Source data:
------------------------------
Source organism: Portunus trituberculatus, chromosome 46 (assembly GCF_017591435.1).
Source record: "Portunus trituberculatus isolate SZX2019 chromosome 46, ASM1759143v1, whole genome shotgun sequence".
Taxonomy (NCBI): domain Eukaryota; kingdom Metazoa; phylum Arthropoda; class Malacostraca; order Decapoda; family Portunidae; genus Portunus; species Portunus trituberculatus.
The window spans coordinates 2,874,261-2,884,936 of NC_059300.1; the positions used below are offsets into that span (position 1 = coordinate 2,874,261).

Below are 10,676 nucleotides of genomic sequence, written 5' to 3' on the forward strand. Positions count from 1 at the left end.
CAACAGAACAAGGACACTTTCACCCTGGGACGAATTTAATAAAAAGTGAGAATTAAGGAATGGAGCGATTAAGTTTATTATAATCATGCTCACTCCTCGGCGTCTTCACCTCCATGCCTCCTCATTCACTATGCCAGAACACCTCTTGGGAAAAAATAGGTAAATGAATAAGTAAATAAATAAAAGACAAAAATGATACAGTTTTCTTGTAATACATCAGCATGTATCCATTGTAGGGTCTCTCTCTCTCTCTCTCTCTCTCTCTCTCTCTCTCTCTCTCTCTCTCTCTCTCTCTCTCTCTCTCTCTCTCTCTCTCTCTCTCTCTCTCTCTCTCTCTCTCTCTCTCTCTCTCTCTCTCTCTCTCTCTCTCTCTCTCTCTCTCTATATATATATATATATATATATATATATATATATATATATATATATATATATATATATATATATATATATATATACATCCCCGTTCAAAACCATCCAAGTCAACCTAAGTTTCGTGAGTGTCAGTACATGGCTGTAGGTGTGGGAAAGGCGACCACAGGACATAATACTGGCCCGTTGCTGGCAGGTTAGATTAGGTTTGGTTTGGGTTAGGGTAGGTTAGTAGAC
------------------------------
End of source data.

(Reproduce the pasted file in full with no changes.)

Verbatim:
Source organism: Portunus trituberculatus, chromosome 46 (assembly GCF_017591435.1).
Source record: "Portunus trituberculatus isolate SZX2019 chromosome 46, ASM1759143v1, whole genome shotgun sequence".
Taxonomy (NCBI): domain Eukaryota; kingdom Metazoa; phylum Arthropoda; class Malacostraca; order Decapoda; family Portunidae; genus Portunus; species Portunus trituberculatus.
The window spans coordinates 2,874,261-2,884,936 of NC_059300.1; the positions used below are offsets into that span (position 1 = coordinate 2,874,261).

Below are 10,676 nucleotides of genomic sequence, written 5' to 3' on the forward strand. Positions count from 1 at the left end.
CAACAGAACAAGGACACTTTCACCCTGGGACGAATTTAATAAAAAGTGAGAATTAAGGAATGGAGCGATTAAGTTTATTATAATCATGCTCACTCCTCGGCGTCTTCACCTCCATGCCTCCTCATTCACTATGCCAGAACACCTCTTGGGAAAAAATAGGTAAATGAATAAGTAAATAAATAAAAGACAAAAATGATACAGTTTTCTTGTAATACATCAGCATGTATCCATTGTAGGGTCTCTCTCTCTCTCTCTCTCTCTCTCTCTCTCTCTCTCTCTCTCTCTCTCTCTCTCTCTCTCTCTCTCTCTCTCTCTCTCTCTCTCTCTCTCTCTCTCTCTCTCTCTCTCTCTCTCTCTCTCTCTCTCTCTCTCTCTCTCTCTCTATATATATATATATATATATATATATATATATATATATATATATATATATATATATATATATATATATATATATACATCCCCGTTCAAAACCATCCAAGTCAACCTAAGTTTCGTGAGTGTCAGTACATGGCTGTAGGTGTGGGAAAGGCGACCACAGGACATAATACTGGCCCGTTGCTGGCAGGTTAGATTAGGTTTGGTTTGGGTTAGGGTAGGTTAGTAGAC